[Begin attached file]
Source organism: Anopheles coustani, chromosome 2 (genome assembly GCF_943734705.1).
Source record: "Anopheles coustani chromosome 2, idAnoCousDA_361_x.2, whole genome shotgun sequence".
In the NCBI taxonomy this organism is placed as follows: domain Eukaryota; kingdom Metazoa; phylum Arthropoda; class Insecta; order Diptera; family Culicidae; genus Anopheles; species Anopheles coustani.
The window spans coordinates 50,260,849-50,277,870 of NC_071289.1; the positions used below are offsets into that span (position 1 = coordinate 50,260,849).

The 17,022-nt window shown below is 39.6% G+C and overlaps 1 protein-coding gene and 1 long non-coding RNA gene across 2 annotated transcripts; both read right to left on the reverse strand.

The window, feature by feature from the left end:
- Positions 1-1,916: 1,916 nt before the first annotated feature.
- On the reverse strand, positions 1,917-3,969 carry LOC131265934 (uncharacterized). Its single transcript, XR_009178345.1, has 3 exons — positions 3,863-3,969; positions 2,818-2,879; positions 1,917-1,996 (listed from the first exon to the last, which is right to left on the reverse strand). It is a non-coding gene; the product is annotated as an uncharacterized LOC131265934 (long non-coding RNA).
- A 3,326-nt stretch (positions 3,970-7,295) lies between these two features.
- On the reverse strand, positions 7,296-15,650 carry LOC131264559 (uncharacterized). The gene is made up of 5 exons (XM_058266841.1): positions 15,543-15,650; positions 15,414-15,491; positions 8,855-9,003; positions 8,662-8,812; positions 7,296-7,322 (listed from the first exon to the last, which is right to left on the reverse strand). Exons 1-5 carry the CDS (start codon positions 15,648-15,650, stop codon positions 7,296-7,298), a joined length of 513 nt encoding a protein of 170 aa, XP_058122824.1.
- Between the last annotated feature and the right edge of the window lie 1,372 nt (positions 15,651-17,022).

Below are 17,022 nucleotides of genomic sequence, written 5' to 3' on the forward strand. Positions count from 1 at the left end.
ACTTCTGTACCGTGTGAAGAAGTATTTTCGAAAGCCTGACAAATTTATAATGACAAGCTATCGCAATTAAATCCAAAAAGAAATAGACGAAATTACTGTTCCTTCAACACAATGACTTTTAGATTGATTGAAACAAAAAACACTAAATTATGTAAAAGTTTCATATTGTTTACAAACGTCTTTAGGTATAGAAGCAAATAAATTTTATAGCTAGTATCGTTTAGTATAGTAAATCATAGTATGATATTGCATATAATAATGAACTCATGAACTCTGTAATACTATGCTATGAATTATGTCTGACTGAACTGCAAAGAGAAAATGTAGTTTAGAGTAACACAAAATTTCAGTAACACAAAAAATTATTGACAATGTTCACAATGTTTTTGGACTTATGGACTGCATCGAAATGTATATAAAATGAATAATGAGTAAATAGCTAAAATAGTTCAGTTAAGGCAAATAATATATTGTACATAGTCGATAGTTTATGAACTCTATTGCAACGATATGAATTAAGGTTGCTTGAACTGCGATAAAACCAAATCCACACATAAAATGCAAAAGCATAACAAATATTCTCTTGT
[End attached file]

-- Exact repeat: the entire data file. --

Source organism: Anopheles coustani, chromosome 2 (genome assembly GCF_943734705.1).
Source record: "Anopheles coustani chromosome 2, idAnoCousDA_361_x.2, whole genome shotgun sequence".
In the NCBI taxonomy this organism is placed as follows: domain Eukaryota; kingdom Metazoa; phylum Arthropoda; class Insecta; order Diptera; family Culicidae; genus Anopheles; species Anopheles coustani.
The window spans coordinates 50,260,849-50,277,870 of NC_071289.1; the positions used below are offsets into that span (position 1 = coordinate 50,260,849).

The 17,022-nt window shown below is 39.6% G+C and overlaps 1 protein-coding gene and 1 long non-coding RNA gene across 2 annotated transcripts; both read right to left on the reverse strand.

The window, feature by feature from the left end:
- Positions 1-1,916: 1,916 nt before the first annotated feature.
- On the reverse strand, positions 1,917-3,969 carry LOC131265934 (uncharacterized). Its single transcript, XR_009178345.1, has 3 exons — positions 3,863-3,969; positions 2,818-2,879; positions 1,917-1,996 (listed from the first exon to the last, which is right to left on the reverse strand). It is a non-coding gene; the product is annotated as an uncharacterized LOC131265934 (long non-coding RNA).
- A 3,326-nt stretch (positions 3,970-7,295) lies between these two features.
- On the reverse strand, positions 7,296-15,650 carry LOC131264559 (uncharacterized). The gene is made up of 5 exons (XM_058266841.1): positions 15,543-15,650; positions 15,414-15,491; positions 8,855-9,003; positions 8,662-8,812; positions 7,296-7,322 (listed from the first exon to the last, which is right to left on the reverse strand). Exons 1-5 carry the CDS (start codon positions 15,648-15,650, stop codon positions 7,296-7,298), a joined length of 513 nt encoding a protein of 170 aa, XP_058122824.1.
- Between the last annotated feature and the right edge of the window lie 1,372 nt (positions 15,651-17,022).

Below are 17,022 nucleotides of genomic sequence, written 5' to 3' on the forward strand. Positions count from 1 at the left end.
ACTTCTGTACCGTGTGAAGAAGTATTTTCGAAAGCCTGACAAATTTATAATGACAAGCTATCGCAATTAAATCCAAAAAGAAATAGACGAAATTACTGTTCCTTCAACACAATGACTTTTAGATTGATTGAAACAAAAAACACTAAATTATGTAAAAGTTTCATATTGTTTACAAACGTCTTTAGGTATAGAAGCAAATAAATTTTATAGCTAGTATCGTTTAGTATAGTAAATCATAGTATGATATTGCATATAATAATGAACTCATGAACTCTGTAATACTATGCTATGAATTATGTCTGACTGAACTGCAAAGAGAAAATGTAGTTTAGAGTAACACAAAATTTCAGTAACACAAAAAATTATTGACAATGTTCACAATGTTTTTGGACTTATGGACTGCATCGAAATGTATATAAAATGAATAATGAGTAAATAGCTAAAATAGTTCAGTTAAGGCAAATAATATATTGTACATAGTCGATAGTTTATGAACTCTATTGCAACGATATGAATTAAGGTTGCTTGAACTGCGATAAAACCAAATCCACACATAAAATGCAAAAGCATAACAAATATTCTCTTGT